Checking for ticks becomes a transitional activity for teachers in preschool programs in Spring and Fall.
Those nasty ticks come around every Spring and can be even worse in the fall.
Here you'll find ways to prevent your preschoolers from being bitten by these annoying little critters.
The weather has been so beautiful. I love to walk when it is nice out. So does our dog.
As we were walking, he "stopped to smell the roses" and it looked as though there was dirt on his nose.
I bent over to wipe it off and EEK! Three ticks had decided to grab a free ride on Jack's nose.
Fortunately, they were still just looking for a seat and were not attached.
I went home and immediately began checking for ticks on myself as well as my dog and ...yup...there was one crawling on my neck (but no more on JackJack!)
Okay, who else is now itchy just from reading this? You're welcome!
My first thought is I need to invest in some heavy-duty outerwear before my next walk.
But instead, I decided to do some research and make a few calls. So before you go out and purchase similar gear, let's learn more about ticks!
Did you know that ticks are in the aracnid family? Me either! They are relatives to all kinds of creepy crawlies that I equally dislike including spiders, mites and scorpions!
There are literally hundreds of different kinds of ticks around the globe. There are two kinds in particular that we talk most about: The dog tick and the deer tick.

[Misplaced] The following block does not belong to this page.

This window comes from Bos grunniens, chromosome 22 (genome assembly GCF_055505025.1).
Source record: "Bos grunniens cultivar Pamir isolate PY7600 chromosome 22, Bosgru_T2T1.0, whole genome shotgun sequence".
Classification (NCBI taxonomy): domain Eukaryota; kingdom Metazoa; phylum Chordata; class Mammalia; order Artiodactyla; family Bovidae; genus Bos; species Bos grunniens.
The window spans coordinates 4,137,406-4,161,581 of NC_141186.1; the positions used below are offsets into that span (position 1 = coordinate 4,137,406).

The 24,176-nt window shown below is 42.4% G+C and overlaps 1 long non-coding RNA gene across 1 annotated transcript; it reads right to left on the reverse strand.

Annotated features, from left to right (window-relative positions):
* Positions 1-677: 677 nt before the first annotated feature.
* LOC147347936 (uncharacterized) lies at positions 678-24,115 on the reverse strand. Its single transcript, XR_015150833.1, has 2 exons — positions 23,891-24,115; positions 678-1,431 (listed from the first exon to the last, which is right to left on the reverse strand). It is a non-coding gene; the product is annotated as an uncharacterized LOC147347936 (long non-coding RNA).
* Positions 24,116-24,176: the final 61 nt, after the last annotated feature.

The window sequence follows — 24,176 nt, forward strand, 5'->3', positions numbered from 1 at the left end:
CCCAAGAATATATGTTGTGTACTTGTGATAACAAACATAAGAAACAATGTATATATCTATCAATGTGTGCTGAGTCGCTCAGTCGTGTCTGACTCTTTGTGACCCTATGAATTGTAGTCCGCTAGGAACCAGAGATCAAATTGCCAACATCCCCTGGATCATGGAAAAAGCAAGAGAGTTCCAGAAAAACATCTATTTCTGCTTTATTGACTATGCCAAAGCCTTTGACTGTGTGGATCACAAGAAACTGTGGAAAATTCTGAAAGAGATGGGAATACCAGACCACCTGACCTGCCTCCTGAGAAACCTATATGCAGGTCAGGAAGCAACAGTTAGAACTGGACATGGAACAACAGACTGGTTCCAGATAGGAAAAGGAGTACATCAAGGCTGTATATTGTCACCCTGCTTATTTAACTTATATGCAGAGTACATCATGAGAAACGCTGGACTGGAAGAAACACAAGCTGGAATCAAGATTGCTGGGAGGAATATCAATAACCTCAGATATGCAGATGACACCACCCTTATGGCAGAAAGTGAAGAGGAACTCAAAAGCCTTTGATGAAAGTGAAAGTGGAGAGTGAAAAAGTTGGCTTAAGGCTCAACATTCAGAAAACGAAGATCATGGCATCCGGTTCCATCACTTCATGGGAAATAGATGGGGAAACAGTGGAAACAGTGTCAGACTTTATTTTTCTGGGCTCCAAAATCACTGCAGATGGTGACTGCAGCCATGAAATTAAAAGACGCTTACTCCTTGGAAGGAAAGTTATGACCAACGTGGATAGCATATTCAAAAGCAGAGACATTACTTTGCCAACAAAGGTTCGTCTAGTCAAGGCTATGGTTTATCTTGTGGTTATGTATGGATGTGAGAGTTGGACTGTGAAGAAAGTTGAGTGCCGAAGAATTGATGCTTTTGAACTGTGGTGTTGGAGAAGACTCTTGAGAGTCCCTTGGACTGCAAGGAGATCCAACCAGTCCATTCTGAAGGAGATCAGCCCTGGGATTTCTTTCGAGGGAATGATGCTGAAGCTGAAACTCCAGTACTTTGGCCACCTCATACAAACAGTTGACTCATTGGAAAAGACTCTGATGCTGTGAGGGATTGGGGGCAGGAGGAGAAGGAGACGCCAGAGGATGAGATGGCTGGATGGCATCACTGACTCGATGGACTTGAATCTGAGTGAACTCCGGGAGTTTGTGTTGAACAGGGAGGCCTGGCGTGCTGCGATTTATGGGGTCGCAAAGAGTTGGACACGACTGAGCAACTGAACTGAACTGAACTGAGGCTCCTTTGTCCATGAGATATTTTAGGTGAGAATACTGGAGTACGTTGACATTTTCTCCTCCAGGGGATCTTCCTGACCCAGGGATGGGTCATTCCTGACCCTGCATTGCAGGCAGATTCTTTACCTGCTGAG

The Dog Tick
Dog ticks are very common and are larger than the deer tick. They can be anywhere up to ½ inch long.
If you have ever had a dog, you have most likely seen a dog tick either walking on it's coat/fur (as I saw with Jack) or actually embedded in your dog's skin (as I have also seen with Jack).
These are the less concerning of ticks, though they can carry a disease called Rocky Mountain spotted fever.
The Deer Tick
A deer tick is much smaller than a dog tick. It is about the same size as the head of a pin! That is tiny! These ticks are found in many areas of the United States
This is the more concernable of ticks as this type can carry Lyme disease, especially in New England and some parts of the Midwest United States.
What makes a tick......well, tick?
A tick attaches itself to the skin of its host (an animal or a person) and sucks blood. That's their goal. That's their agenda in life. Gross, right?
Ticks do NOT jump. They do NOT fly. They do NOT fall off of trees and bushes.
It is thought that ticks typically attach to the lower legs of people (or in my Jack's case, anywhere on his body, being a "lowrider" short corgi dog) and then crawl their way up their hosts body looking for a nice, warm, untreated place to feast.
Research shows that their is a higher number of ticks during heavy wet seasons and high rainfall seasons.
This means in Spring, when all the snow melts and the spring rains come, ticks are pretty much everywhere. It's especially high in Spring when the preceding Winter resulted in record snow fall.
The melting snow just adds to the water accumulation. Put water and warm weather together, and you've got Spring Break for Ticks!
I spoke with a representative of Bayer Healthcare LLC.
She confirmed that awhen spring comes after a snowy winter, the number of ticks is higher.
I was told by Jack's veterinarian's office that the Fall/Autumn season has an even higher concentration of ticks!
Why? Ticks don't like the hot (summer) weather so they are less active then and doing their thing.....laying larvae.....and when the weather is warm again (as fall approaches) and the fall rains come, ticks return in droves!
Well, we can't prevent ticks from exisiting, though that would be a wonderful and noble goal! What we can do is take steps to lesson our exposure to them.
Avoiding Ticks In Your Outdoor Areas
Here are some suggestions that I found in my research: